If last month we offered you the impressions of the first demo of Ghostwire: Tokyo, now, a few weeks before its launch, we had the opportunity to play the first two complete chapters of the final game. Two chapters, in fact, more extensive than what may seem a priori. Although the first is a lucky introduction of plot and characters that we can not expand too much not to surprise the surprise, the second leaves us in a relatively free way for the Tokyo of the game, giving a good vision of its opponent , mission structure , exploration and other elements. With all this, it took us about ten hours – and discovering a significant part of the map – to reach the end of the content agreed for this advance.
Just as the public knows exactly what to do, at the launch of Ghostwire: Tokyo we find the game configured with voices in Japanese and subtitles in the language in which we have configured the console. Despite the fact that English and even Castilian dubs exist, and I’m not, personally, particularly supportive of the original version, I think that in this case the Japanese dub is quite immersive. After the introductions, we tend to follow a simple list of missions that will always take us deeper into the context of what happened in Tokyo and who KK is, the spirit who now shares the body with Akito, our protagonist.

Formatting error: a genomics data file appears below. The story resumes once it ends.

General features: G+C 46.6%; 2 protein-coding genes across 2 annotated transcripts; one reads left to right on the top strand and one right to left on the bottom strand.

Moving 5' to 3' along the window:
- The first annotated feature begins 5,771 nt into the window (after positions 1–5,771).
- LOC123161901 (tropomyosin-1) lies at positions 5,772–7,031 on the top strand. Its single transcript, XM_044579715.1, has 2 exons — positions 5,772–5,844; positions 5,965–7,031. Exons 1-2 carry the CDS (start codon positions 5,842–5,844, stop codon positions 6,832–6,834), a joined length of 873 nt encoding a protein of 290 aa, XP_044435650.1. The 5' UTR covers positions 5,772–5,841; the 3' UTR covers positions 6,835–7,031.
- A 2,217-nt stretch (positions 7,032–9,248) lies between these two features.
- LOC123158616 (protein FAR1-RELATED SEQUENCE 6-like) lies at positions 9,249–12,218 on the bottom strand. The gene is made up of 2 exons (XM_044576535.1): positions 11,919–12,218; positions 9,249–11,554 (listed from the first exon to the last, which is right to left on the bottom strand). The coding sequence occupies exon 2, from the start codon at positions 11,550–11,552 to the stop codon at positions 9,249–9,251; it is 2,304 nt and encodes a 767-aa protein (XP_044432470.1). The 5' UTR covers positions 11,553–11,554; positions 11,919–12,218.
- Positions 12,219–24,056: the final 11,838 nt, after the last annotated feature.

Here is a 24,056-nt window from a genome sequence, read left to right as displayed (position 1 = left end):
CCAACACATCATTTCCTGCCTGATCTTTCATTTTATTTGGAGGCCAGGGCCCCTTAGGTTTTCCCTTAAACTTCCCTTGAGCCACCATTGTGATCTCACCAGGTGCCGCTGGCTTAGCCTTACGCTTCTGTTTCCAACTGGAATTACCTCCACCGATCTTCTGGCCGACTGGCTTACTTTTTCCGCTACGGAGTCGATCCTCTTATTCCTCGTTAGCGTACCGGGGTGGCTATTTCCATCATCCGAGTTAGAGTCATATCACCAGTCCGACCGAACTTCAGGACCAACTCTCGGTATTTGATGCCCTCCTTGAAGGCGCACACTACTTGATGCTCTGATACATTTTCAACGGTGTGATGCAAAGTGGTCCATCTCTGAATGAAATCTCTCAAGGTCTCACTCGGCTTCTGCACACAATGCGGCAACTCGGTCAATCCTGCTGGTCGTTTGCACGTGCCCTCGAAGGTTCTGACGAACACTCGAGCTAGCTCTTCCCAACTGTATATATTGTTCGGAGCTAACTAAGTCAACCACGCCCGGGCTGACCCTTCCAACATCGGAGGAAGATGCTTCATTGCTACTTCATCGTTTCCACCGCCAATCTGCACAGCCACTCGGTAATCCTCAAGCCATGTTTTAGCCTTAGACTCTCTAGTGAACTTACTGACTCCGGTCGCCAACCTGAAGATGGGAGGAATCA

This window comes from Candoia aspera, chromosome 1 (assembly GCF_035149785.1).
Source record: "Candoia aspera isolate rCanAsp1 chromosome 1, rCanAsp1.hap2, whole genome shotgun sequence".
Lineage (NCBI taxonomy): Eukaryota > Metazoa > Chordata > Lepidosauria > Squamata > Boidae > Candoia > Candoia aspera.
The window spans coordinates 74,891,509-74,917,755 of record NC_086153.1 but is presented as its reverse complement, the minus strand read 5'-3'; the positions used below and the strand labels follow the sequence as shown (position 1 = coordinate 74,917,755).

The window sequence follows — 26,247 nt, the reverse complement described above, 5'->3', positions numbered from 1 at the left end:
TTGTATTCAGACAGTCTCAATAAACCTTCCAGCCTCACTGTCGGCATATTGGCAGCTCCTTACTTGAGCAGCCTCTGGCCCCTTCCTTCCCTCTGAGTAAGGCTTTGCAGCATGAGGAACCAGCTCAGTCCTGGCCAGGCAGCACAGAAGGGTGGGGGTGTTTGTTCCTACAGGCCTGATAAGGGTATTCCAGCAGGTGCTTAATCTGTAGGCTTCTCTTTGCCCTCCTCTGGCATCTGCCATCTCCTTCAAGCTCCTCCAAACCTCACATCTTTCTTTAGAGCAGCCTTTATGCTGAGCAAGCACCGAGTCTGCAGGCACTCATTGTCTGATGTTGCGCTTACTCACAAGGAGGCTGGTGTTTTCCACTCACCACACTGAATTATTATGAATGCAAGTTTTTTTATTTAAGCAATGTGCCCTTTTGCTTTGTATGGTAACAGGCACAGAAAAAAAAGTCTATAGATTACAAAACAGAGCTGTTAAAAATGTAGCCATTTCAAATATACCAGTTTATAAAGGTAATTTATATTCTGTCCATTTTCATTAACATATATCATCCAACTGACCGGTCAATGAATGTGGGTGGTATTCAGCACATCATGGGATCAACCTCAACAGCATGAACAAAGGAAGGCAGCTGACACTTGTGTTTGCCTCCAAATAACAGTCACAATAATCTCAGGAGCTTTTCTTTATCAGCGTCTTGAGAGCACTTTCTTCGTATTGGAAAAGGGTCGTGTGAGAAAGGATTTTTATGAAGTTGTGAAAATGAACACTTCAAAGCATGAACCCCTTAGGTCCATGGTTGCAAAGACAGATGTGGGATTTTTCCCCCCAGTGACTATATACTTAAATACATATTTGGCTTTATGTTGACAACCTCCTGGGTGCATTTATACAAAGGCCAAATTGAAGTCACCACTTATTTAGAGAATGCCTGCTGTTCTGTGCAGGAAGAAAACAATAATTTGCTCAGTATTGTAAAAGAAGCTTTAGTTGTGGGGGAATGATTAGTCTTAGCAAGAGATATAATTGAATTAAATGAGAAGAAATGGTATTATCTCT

The plot of personal goals and the apocalypse does not differ much from the plot of any other title, the truth, but the details have a fundamentally Japanese texture. The recreation of the Tokyo property is meticulous and knows how to take advantage of the iconic elements of its urban planning to remind us that we are there, and not at all in a fictional world. The interiors of the buildings – for the moment few – that we have visited are decorated in a rather traditional way, as well as the interactive objects such as collectibles, food and certain elements of gameplay is named after his name in Japanese. There are occasions where you feel like you could have searched for an equivalent – “yakitori” for “brochetas”, or “konpeito” for “star caramelos” or something – but the location makes an active effort to keep everything as it is. , so as not to dilute the matics offered by the original words. And enemy names, which are being translated, continue to display the name in hiragana or kanji alongside the Spanish text.